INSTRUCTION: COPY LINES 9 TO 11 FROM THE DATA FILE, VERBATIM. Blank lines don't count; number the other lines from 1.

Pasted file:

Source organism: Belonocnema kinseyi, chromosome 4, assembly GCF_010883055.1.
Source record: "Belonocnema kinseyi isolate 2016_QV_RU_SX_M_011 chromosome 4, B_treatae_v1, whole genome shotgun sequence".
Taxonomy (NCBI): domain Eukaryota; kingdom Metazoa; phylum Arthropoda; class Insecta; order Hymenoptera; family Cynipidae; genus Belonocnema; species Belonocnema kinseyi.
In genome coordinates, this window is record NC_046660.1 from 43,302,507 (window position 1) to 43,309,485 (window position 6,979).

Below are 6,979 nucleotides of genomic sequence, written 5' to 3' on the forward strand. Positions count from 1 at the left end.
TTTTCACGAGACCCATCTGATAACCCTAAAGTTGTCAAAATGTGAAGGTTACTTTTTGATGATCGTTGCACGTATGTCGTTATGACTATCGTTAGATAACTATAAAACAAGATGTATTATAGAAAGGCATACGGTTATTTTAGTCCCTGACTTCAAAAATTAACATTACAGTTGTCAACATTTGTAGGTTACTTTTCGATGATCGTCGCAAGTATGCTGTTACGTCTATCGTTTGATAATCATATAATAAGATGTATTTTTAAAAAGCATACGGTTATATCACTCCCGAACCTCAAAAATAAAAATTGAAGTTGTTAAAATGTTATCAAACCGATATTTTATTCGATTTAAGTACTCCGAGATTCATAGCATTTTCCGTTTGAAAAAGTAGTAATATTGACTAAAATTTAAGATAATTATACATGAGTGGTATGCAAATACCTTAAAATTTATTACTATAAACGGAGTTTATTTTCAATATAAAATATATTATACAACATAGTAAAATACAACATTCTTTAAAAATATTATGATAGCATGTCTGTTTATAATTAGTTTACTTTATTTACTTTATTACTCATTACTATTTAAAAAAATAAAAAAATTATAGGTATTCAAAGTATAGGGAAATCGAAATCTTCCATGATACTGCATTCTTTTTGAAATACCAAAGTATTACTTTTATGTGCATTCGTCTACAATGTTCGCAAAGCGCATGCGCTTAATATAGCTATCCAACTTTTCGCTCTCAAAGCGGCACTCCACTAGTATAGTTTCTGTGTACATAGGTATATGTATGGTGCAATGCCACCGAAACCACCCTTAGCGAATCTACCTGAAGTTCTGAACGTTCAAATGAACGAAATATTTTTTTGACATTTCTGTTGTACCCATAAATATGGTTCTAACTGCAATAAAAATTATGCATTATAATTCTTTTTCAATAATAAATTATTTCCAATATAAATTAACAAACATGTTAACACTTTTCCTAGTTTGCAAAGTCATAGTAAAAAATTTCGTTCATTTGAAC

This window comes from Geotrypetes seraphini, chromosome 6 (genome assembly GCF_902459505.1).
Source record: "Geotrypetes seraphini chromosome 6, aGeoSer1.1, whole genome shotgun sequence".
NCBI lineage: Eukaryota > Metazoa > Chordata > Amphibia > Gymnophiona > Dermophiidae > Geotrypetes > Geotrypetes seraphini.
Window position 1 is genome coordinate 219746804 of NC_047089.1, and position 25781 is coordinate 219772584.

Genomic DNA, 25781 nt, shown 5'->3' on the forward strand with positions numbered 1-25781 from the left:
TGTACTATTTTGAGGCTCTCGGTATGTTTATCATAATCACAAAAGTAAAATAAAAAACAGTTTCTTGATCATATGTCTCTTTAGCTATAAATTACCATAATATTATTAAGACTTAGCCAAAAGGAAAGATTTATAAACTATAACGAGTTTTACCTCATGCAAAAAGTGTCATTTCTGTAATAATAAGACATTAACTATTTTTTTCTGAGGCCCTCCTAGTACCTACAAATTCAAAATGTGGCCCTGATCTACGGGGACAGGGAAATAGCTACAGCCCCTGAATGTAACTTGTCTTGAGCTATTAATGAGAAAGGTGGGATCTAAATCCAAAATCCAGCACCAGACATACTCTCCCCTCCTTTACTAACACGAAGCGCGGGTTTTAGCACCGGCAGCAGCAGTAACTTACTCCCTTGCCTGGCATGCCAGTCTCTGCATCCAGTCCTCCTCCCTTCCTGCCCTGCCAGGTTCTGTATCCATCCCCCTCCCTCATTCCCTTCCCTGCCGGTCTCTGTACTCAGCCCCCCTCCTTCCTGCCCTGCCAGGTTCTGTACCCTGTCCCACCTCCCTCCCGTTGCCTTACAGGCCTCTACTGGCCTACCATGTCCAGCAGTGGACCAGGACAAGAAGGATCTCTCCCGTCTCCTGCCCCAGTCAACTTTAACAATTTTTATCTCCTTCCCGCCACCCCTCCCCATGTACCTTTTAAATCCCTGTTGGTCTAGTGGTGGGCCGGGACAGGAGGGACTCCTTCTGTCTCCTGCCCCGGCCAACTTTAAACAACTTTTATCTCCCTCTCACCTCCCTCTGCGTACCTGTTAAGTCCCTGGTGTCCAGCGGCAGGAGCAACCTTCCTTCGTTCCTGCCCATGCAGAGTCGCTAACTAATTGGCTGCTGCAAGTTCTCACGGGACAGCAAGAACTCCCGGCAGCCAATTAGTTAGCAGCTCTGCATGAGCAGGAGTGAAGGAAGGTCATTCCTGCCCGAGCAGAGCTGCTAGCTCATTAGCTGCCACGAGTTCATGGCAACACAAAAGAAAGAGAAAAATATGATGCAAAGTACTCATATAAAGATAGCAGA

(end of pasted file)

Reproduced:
NCBI lineage: Eukaryota > Metazoa > Chordata > Amphibia > Gymnophiona > Dermophiidae > Geotrypetes > Geotrypetes seraphini.
Window position 1 is genome coordinate 219746804 of NC_047089.1, and position 25781 is coordinate 219772584.

Genomic DNA, 25781 nt, shown 5'->3' on the forward strand with positions numbered 1-25781 from the left: